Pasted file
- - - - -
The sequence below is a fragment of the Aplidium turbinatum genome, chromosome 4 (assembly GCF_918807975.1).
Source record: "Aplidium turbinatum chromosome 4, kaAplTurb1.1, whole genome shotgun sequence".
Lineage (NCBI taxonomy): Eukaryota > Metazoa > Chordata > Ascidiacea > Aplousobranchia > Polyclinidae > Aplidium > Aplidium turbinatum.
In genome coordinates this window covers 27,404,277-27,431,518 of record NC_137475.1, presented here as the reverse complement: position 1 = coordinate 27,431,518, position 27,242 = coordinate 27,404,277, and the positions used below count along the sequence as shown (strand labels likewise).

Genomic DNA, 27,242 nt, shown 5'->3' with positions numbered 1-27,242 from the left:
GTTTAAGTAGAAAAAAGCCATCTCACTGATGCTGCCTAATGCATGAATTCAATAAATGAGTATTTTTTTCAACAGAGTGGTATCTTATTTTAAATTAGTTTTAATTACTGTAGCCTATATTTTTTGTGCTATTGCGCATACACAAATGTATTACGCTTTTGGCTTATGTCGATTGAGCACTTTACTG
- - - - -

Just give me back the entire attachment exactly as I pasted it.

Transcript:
The sequence below is a fragment of the Aplidium turbinatum genome, chromosome 4 (assembly GCF_918807975.1).
Source record: "Aplidium turbinatum chromosome 4, kaAplTurb1.1, whole genome shotgun sequence".
Lineage (NCBI taxonomy): Eukaryota > Metazoa > Chordata > Ascidiacea > Aplousobranchia > Polyclinidae > Aplidium > Aplidium turbinatum.
In genome coordinates this window covers 27,404,277-27,431,518 of record NC_137475.1, presented here as the reverse complement: position 1 = coordinate 27,431,518, position 27,242 = coordinate 27,404,277, and the positions used below count along the sequence as shown (strand labels likewise).

Genomic DNA, 27,242 nt, shown 5'->3' with positions numbered 1-27,242 from the left:
GTTTAAGTAGAAAAAAGCCATCTCACTGATGCTGCCTAATGCATGAATTCAATAAATGAGTATTTTTTTCAACAGAGTGGTATCTTATTTTAAATTAGTTTTAATTACTGTAGCCTATATTTTTTGTGCTATTGCGCATACACAAATGTATTACGCTTTTGGCTTATGTCGATTGAGCACTTTACTG